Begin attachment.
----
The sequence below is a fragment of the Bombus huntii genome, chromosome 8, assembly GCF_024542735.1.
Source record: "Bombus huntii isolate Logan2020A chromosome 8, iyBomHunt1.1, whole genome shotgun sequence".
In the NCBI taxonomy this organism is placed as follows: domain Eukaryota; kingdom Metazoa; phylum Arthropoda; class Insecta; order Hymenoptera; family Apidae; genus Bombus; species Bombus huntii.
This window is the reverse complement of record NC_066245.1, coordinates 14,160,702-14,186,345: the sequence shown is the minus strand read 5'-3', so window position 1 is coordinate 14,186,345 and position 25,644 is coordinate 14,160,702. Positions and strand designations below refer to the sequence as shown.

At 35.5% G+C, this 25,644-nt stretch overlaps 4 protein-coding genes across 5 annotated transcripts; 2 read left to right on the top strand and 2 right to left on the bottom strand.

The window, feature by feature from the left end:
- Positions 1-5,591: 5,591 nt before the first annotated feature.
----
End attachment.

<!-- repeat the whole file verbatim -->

The sequence below is a fragment of the Bombus huntii genome, chromosome 8, assembly GCF_024542735.1.
Source record: "Bombus huntii isolate Logan2020A chromosome 8, iyBomHunt1.1, whole genome shotgun sequence".
In the NCBI taxonomy this organism is placed as follows: domain Eukaryota; kingdom Metazoa; phylum Arthropoda; class Insecta; order Hymenoptera; family Apidae; genus Bombus; species Bombus huntii.
This window is the reverse complement of record NC_066245.1, coordinates 14,160,702-14,186,345: the sequence shown is the minus strand read 5'-3', so window position 1 is coordinate 14,186,345 and position 25,644 is coordinate 14,160,702. Positions and strand designations below refer to the sequence as shown.

At 35.5% G+C, this 25,644-nt stretch overlaps 4 protein-coding genes across 5 annotated transcripts; 2 read left to right on the top strand and 2 right to left on the bottom strand.

The window, feature by feature from the left end:
- Positions 1-5,591: 5,591 nt before the first annotated feature.